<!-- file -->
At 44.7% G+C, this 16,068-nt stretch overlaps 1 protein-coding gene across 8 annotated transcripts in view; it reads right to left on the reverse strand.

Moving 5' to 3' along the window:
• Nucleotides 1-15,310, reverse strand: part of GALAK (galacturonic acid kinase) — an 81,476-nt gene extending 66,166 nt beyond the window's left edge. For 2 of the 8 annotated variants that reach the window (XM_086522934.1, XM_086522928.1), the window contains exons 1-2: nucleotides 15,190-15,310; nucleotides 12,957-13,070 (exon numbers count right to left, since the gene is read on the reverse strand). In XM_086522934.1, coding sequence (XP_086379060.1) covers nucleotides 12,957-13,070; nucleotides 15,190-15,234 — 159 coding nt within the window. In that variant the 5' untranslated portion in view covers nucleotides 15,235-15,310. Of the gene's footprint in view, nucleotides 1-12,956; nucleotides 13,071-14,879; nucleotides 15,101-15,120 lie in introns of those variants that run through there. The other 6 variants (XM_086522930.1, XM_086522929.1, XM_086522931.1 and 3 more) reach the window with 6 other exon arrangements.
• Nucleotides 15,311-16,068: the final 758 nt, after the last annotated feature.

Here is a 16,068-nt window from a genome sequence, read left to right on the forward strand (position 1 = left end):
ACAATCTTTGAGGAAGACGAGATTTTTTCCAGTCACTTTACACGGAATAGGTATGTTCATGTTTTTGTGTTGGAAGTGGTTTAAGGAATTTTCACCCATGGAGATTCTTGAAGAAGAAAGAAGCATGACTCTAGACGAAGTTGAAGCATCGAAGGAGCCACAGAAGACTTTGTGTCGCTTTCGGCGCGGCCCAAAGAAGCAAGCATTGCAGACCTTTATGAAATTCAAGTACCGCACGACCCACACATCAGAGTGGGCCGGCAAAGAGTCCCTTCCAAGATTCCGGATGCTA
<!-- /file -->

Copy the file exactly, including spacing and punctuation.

At 44.7% G+C, this 16,068-nt stretch overlaps 1 protein-coding gene across 8 annotated transcripts in view; it reads right to left on the reverse strand.

Moving 5' to 3' along the window:
• Nucleotides 1-15,310, reverse strand: part of GALAK (galacturonic acid kinase) — an 81,476-nt gene extending 66,166 nt beyond the window's left edge. For 2 of the 8 annotated variants that reach the window (XM_086522934.1, XM_086522928.1), the window contains exons 1-2: nucleotides 15,190-15,310; nucleotides 12,957-13,070 (exon numbers count right to left, since the gene is read on the reverse strand). In XM_086522934.1, coding sequence (XP_086379060.1) covers nucleotides 12,957-13,070; nucleotides 15,190-15,234 — 159 coding nt within the window. In that variant the 5' untranslated portion in view covers nucleotides 15,235-15,310. Of the gene's footprint in view, nucleotides 1-12,956; nucleotides 13,071-14,879; nucleotides 15,101-15,120 lie in introns of those variants that run through there. The other 6 variants (XM_086522930.1, XM_086522929.1, XM_086522931.1 and 3 more) reach the window with 6 other exon arrangements.
• Nucleotides 15,311-16,068: the final 758 nt, after the last annotated feature.

Here is a 16,068-nt window from a genome sequence, read left to right on the forward strand (position 1 = left end):
ACAATCTTTGAGGAAGACGAGATTTTTTCCAGTCACTTTACACGGAATAGGTATGTTCATGTTTTTGTGTTGGAAGTGGTTTAAGGAATTTTCACCCATGGAGATTCTTGAAGAAGAAAGAAGCATGACTCTAGACGAAGTTGAAGCATCGAAGGAGCCACAGAAGACTTTGTGTCGCTTTCGGCGCGGCCCAAAGAAGCAAGCATTGCAGACCTTTATGAAATTCAAGTACCGCACGACCCACACATCAGAGTGGGCCGGCAAAGAGTCCCTTCCAAGATTCCGGATGCTA